An ‘attention seeking little brat’

is how Helen Grant describes her younger self, in the days when her pudding basin hairstyle made people think she was a boy. Well, I don’t think they’ll make that mistake any more. Helen is a beautiful woman, who feels that Hannibal Lecter got a bit tame in the end, and that’s not how she wants to write her books.

Susy McPhee and Helen Grant

Helen Grant

The Bookwitch family were part of the discerning, quality audience at Blackwell’s in Edinburgh on Tuesday evening, there to launch Urban Legends. Admittedly, Son only popped in to say he couldn’t stay, but it was still somewhat of a witchy family gathering. The way I like it when an author reads from her book and chooses the bit where the killer eases off the strangling of his victim, because he has to have a hand free to grab his axe.

Even the lovely Susy McPhee, whose task it was to chat to Helen and ask her difficult questions, admitted she had been rather terrified of Urban Legends. Whereas Helen actually reads her own book in the bath (one assumes to relax…), which is why her copy looks decidedly dogeared.

Helen Grant, Urban Legends

Susy started off by asking what the difference is between entertaining books and literature. Helen reckons she is neither a Dan Brown nor a Nobel prize hopeful, but somewhere in-between. She doesn’t want to be more literary than she is. With her earlier books Helen pussy-footed around, while now she’s ready to ‘go for it, gloves off.’

Quite.

Helen Grant

If Urban Legends was a television programme, Susy said she would have switched off when they got to page 38. Helen admits Urban Legends is not for younger readers. She likes creepy, not bloody, and doesn’t set out to be deliberately gross. Here she used the word eviscerated, which Susy said she’d have to look up. And to make her pay, Susy had prepared some tricky words for the audience to test Helen on. Mine was vivandiere. Helen ‘cheated’ by knowing Latin too well.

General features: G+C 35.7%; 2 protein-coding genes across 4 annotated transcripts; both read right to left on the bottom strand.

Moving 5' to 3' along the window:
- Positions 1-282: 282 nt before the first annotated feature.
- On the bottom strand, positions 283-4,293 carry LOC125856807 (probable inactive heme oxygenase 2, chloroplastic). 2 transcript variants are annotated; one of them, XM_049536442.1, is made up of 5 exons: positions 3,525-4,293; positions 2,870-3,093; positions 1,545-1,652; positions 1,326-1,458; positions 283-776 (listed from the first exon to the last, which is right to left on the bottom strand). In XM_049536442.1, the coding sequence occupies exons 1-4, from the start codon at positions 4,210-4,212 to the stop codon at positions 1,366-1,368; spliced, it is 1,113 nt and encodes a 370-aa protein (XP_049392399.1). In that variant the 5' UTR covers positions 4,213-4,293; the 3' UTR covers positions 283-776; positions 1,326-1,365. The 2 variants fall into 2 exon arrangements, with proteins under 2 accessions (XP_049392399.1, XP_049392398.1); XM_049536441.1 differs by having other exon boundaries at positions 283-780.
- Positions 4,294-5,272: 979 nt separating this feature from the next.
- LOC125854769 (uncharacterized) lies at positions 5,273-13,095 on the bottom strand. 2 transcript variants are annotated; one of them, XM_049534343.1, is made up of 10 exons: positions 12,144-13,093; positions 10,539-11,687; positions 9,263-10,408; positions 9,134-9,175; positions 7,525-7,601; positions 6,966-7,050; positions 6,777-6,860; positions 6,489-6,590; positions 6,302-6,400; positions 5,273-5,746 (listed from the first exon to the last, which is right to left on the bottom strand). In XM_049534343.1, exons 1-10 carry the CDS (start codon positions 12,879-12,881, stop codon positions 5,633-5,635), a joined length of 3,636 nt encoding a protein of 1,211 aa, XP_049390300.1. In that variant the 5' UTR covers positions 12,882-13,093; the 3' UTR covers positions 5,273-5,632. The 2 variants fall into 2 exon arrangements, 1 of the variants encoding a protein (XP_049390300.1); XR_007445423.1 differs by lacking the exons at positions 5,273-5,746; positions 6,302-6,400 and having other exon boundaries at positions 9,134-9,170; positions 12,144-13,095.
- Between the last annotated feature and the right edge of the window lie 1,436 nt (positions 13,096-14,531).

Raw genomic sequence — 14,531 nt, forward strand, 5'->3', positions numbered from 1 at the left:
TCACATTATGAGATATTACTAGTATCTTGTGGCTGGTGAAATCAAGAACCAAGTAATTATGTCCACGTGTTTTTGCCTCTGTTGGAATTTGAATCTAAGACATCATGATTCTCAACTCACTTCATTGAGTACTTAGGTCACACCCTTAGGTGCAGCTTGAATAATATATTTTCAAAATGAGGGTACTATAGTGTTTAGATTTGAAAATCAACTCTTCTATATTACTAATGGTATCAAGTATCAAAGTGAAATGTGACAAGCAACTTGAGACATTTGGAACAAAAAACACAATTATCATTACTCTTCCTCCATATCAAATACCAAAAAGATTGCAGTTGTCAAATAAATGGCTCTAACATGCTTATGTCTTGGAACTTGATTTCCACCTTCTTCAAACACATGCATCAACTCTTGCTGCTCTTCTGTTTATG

The weirdest thing Helen has eaten is probably not crocodile (which Susy agreed is delicious), but the fried ants as served in Jericho in Oxford. (At this point I could see Daughter silently removing Jericho as somewhere she would ever return to. She had already decided she’s not up to reading Urban Legends.)

This might be a trilogy, but Helen won’t rule out more books. She likes Veerle’s world, and would love to write more. She herself has tried a lot of what’s in the books, visiting sewers and getting herself inside a forbidden church, for example. Her favourite is the definitely-not-allowed visit to a former factory, which she put most of into her book, in a most charming way… She likes a high body count.

Susy McPhee and Helen Grant

On that note Susy brought the conversation and the questions to an end, and we mingled over the wine and the literary discussions. I introduced the Resident IT Consultant to the man [Roy Gill] who did interesting things to Jenners department store in one of his books.

Once I’d secured a signature in my copy of Helen’s book, we left in search of a bus to take us to the tram, which took us to the car and home.

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